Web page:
Following the winding path down further into the grounds, you’ll find the organic market, which is open most mornings, and sells produce grown on the CERES allotments. It is really reasonably priced, and always tastes great.
Beside the market, you won’t be able to miss the chook enclosure. Here they keep 250 Isa Brown laying hens, all called Hazel. It’s a great pitstop for parents with small children, who can spend as long as they like tormenting the mild-mannered chooks – although, poking and prodding the poor things is discouraged.
Here, you’ll also find a cosy corner café, which holds live music sessions every Wednesday morning, making this a good stop for parents wanting a caffeine top-up and somewhere to entertain the troops.
CERES onsite shop sells canned and dried goods – mostly organic – and has an excellent (and cheap) refill station for your oats, nuts, household cleaners, liquids and detergents.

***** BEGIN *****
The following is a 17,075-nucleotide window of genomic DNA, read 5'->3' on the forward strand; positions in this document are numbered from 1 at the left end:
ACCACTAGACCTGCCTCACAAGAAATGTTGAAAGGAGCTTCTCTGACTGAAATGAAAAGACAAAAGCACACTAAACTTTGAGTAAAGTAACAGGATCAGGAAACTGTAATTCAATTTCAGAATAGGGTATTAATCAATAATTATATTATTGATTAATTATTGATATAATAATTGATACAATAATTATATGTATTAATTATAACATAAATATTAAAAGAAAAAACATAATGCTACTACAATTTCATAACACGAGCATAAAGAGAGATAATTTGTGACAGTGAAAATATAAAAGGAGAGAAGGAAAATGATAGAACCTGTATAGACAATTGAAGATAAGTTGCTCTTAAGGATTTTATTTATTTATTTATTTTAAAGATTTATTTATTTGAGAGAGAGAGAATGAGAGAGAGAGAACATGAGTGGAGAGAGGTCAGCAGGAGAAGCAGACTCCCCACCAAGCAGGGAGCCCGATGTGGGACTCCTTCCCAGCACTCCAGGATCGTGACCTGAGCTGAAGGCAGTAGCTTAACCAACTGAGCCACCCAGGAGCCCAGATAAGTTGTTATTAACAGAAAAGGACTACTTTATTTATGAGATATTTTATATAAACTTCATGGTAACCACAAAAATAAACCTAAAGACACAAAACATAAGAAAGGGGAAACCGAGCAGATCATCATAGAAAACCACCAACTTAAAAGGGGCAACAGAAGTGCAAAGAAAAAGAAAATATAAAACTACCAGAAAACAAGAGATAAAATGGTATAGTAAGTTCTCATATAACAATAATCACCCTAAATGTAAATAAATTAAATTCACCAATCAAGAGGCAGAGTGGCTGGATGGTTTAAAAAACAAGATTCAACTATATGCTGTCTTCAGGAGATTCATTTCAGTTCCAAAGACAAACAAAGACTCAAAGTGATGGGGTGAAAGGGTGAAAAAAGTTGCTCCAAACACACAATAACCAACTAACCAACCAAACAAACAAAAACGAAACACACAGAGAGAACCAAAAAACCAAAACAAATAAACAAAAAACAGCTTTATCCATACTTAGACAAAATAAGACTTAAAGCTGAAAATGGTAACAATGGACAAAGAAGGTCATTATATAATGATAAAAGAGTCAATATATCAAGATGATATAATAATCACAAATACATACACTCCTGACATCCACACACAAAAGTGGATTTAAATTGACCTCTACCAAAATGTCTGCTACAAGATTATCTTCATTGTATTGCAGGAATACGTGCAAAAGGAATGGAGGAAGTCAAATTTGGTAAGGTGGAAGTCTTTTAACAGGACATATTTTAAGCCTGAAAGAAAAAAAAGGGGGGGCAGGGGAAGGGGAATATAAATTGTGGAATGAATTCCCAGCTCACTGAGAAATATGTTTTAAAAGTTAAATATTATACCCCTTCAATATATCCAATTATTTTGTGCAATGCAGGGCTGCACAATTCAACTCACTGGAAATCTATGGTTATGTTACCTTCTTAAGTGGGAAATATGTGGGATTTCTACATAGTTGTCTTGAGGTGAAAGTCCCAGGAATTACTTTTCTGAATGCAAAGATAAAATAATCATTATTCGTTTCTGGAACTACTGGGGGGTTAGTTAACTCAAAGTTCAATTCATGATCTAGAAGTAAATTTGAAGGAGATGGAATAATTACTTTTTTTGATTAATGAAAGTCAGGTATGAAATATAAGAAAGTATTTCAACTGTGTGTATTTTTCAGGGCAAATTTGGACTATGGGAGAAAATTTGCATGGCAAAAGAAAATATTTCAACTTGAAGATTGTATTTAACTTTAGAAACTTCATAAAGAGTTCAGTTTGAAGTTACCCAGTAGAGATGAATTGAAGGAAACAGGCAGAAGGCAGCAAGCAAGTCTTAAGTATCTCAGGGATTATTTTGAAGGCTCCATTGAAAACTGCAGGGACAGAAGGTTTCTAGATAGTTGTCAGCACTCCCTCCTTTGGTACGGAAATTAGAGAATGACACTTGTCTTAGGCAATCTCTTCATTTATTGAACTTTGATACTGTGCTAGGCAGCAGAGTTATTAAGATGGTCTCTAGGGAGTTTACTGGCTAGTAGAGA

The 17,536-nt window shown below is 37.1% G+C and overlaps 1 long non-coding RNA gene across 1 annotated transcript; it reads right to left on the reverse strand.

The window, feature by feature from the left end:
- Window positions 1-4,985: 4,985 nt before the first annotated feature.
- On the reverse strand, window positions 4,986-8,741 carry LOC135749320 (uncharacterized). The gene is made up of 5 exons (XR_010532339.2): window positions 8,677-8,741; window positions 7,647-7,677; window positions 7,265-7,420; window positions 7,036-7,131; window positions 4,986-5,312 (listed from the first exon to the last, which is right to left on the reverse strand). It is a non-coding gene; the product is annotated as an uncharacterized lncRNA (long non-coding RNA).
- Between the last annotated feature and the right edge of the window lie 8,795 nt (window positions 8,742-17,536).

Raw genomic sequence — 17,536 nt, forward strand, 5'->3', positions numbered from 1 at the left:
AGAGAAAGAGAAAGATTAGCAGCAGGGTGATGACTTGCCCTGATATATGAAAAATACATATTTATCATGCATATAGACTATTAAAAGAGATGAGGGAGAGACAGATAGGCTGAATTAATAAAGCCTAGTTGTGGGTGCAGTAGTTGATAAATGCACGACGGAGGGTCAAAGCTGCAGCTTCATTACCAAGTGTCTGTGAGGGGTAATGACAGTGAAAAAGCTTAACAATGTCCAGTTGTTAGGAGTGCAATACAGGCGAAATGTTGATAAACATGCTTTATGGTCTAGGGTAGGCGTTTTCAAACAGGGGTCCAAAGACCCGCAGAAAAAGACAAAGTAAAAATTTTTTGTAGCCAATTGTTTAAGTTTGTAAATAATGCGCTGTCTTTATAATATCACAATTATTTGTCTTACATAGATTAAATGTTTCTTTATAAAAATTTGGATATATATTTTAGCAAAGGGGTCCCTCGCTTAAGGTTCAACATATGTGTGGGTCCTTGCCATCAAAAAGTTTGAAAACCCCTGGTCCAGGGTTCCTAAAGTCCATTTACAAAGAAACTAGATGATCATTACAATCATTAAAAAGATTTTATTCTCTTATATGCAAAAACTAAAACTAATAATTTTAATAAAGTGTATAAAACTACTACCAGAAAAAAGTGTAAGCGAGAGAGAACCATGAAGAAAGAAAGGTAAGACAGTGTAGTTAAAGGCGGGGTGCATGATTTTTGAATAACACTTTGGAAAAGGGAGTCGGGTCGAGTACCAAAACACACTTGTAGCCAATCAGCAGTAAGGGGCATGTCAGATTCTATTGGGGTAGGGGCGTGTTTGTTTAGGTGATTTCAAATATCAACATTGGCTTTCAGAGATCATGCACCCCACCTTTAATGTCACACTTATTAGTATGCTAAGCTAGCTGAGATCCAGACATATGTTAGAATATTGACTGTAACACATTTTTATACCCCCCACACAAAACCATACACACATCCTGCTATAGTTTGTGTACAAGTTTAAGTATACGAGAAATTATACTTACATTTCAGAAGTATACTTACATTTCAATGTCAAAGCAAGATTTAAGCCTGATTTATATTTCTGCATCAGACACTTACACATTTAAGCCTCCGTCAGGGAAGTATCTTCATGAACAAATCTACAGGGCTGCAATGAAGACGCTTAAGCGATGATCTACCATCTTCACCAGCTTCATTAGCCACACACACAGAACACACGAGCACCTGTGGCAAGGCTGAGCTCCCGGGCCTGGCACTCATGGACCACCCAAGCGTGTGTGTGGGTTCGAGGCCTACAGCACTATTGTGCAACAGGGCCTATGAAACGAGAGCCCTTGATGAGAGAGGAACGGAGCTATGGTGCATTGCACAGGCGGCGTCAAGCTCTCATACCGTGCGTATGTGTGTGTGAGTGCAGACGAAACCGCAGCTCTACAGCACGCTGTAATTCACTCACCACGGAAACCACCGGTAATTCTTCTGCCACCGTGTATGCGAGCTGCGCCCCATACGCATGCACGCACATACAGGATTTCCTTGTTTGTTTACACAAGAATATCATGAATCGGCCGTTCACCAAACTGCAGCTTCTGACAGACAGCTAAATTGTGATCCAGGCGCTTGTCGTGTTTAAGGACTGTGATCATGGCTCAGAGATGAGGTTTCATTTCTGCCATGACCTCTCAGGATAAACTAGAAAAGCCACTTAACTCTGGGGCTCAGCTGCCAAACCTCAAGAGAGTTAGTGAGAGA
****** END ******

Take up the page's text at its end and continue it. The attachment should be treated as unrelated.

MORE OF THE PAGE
Descending into the park you’ll see various installations and educational facilities – a lot of local schools use the park to teach the next generation about green technologies and how to harvest energy from the elements. A wind generator towers over the buildings on the upper edge of the site, and various vernacular structures are dotted around the park, with explanations of each attached to placards outside so anyone can learn on little on their visit.
Park the Kids in the Playground and Pull Up a Pew
Impressive rows of vegetables and other produce line the paths to the main café, which sits in the centre of the park. It has a large covered over area – fantastic for hot sunny days, although it’s equally good when you’re caught out by Melbourne’s changeable weather.
Most of the fare from the café is basic, but tasty. They do the best tofu and pumpkin rolls – or as I call them, veggie sausage rolls – yep, it’s hard to convert a carnivore, but trust me, these are good.
There is always a great selection of homemade cakes, and if you’re looking for something a little more exciting than coffee, there is a tiny collection of organic beers and wines to choose from, too.